Children, Youth and Families Department investigator in Texico case calls it quits over policies - Albuquerque Journal

Children, Youth and Families Department investigator in Texico case calls it quits over policies

A still image from a video released by the Texico Police Department in which Jayme Kushman, left, along with her then-partner Lora Melancon listen as CYFD supervisor Misti Valdez, far right, and Texico Police Chief Doug Bowman explain the need to remove a 2-week-old infant from the home in January. (Photo courtesy of Texico Police Department)

Copyright © 2022 Albuquerque Journal

Second in a two-part series

With a law enforcement background and a no-nonsense approach, Misti Valdez took the lead in investigating child abuse allegations at a home in Texico, New Mexico, in her job with the state Children, Youth and Families Department.

But, like many workers in the agency’s child protective services division, Valdez has called it quits.

“I had only been there a year, and I call it a career-ending place,” said Valdez, who previously worked as a senior investigator for the Office of New Mexico Public Defender for five years.

“The problems start at the top and then just work their way down. It’s not the line workers that are the problem,” said Valdez, who was a supervisor until she left in early September. “The line workers generally come into the field wanting to do better, wanting to help the kids, and the further you go up, the more it’s frowned upon. It’s difficult. You just can’t keep people.”

Good workers are leaving the agency, said Valdez, who now lives in Oklahoma.

“I can tell you that whenever I was a supervisor on that unit, I had five investigators. And as of today, there’s only one investigator left. We went from a unit of six to right now, one,” Valdez told the Journal recently.

CYFD leadership has struggled to recruit and retain employees who investigate abuse and neglect, with turnover of protective services workers hitting 37% as of June 30, according to a legislative report.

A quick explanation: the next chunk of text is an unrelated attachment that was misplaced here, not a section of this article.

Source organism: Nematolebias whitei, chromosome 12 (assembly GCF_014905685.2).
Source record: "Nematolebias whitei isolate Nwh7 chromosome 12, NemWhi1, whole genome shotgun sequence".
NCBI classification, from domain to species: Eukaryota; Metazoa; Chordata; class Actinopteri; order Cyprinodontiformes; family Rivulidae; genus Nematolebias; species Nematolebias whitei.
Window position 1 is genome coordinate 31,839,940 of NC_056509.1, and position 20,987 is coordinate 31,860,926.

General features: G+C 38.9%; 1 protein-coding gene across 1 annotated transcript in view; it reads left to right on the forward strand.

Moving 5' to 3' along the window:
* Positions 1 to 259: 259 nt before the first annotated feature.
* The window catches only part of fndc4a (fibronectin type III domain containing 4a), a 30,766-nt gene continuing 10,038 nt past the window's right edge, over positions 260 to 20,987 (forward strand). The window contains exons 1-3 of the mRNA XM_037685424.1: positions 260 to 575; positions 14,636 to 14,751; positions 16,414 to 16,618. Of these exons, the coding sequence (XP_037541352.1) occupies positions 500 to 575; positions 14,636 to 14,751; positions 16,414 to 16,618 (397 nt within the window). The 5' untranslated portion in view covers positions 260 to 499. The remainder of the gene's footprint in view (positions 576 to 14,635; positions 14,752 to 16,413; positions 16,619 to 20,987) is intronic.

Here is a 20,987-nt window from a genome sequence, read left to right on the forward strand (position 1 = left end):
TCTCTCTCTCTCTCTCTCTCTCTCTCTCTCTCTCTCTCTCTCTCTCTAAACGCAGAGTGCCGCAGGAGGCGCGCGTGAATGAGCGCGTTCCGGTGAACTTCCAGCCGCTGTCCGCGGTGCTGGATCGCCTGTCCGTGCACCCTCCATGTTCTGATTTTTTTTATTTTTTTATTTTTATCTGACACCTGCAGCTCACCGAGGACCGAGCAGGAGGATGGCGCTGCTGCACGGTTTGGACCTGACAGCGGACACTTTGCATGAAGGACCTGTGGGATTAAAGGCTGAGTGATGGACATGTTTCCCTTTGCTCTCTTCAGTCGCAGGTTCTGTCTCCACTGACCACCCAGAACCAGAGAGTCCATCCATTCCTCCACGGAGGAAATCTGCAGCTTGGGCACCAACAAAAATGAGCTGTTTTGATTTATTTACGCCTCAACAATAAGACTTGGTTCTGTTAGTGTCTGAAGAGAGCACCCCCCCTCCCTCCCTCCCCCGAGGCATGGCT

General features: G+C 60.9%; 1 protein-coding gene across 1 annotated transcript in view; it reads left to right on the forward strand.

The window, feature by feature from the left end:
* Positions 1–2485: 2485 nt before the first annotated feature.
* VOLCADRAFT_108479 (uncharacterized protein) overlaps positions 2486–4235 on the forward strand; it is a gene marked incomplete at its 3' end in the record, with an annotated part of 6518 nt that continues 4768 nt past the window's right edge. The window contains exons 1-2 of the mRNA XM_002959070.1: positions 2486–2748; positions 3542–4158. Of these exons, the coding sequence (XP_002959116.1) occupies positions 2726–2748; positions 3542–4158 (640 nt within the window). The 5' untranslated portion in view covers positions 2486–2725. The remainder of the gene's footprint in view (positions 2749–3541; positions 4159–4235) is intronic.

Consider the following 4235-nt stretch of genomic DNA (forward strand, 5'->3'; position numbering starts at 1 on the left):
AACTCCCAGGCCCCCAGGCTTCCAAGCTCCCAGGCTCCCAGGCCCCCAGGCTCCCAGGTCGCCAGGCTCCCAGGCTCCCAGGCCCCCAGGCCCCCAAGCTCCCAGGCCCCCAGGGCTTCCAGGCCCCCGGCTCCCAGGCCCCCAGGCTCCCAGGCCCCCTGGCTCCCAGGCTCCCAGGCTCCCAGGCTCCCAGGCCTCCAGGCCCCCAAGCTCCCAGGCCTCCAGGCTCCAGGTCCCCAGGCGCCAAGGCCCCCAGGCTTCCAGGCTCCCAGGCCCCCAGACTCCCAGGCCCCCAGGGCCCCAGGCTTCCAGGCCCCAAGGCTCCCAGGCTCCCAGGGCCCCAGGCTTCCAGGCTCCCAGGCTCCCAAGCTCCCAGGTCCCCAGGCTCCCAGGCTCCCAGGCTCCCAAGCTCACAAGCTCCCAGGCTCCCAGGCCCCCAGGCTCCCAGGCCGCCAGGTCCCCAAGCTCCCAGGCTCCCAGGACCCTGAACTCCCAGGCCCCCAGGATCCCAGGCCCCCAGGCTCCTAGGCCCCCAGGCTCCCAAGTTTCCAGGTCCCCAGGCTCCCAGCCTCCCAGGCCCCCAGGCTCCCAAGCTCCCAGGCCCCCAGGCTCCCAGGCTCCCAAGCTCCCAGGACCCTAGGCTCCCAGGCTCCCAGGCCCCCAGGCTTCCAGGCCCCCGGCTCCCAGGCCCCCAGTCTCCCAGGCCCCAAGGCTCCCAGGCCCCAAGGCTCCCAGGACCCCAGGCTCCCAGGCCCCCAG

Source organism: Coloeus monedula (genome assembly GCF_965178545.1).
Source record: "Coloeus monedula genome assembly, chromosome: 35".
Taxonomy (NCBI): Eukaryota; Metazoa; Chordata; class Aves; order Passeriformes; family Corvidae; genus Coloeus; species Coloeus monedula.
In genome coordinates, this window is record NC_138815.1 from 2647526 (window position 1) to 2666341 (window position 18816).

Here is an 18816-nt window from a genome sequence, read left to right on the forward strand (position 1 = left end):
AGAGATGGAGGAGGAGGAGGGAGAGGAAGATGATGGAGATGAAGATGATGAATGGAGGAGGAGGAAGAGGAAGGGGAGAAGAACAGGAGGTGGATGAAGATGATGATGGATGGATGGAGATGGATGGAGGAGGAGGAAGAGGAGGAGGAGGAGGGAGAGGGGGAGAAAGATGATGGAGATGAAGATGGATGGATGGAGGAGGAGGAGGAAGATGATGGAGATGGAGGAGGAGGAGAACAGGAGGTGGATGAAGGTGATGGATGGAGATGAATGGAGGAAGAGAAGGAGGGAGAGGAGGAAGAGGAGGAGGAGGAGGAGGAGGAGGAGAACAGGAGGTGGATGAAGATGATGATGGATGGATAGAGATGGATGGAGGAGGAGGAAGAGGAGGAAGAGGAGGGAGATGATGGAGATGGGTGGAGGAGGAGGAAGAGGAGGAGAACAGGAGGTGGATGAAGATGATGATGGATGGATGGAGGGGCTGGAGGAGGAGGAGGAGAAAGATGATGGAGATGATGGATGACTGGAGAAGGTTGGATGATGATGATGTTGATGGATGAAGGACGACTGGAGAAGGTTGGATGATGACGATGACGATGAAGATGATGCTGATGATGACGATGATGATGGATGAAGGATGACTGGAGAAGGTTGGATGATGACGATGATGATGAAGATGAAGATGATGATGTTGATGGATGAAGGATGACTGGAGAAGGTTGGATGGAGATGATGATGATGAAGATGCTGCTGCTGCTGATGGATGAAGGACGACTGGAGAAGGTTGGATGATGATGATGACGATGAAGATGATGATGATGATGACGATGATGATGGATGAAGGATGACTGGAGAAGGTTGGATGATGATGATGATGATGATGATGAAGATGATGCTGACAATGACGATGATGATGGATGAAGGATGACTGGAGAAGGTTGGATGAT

Asked to respond to Valdez’s complaints, CYFD released a statement to the Journal.

“The safety of children is of utmost importance,” said CYFD Cabinet Secretary Barbara J. Vigil. “And to those employees who may feel like their urgent safety concerns are not being addressed, I would urge them to reach up through the organization to make sure that they are heard,” she said. “We always want to know what our frontline staff is seeing and hearing.”

Valdez is listed as a witness for the prosecution in the criminal cases against the three women facing multiple charges of child abuse after Valdez responded to the home of Jayme Kushman in Texico, near Clovis last July. Seven months earlier she went to the home and removed the 2-week-old infant of a homeless, drug addicted couple staying at the property.

State Police records have revealed that other CYFD investigators had been out to the Kushman property in the past.

But Valdez said her first contact with Kushman came on Jan. 18 when she was a CYFD investigator looking into a referral involving the infant. Lapel camera video from Texico police Chief Doug Bowman, who she asked to accompany her that day, shows them explaining why the newborn had to be taken into state custody on a 48-hour hold.

That child never went back.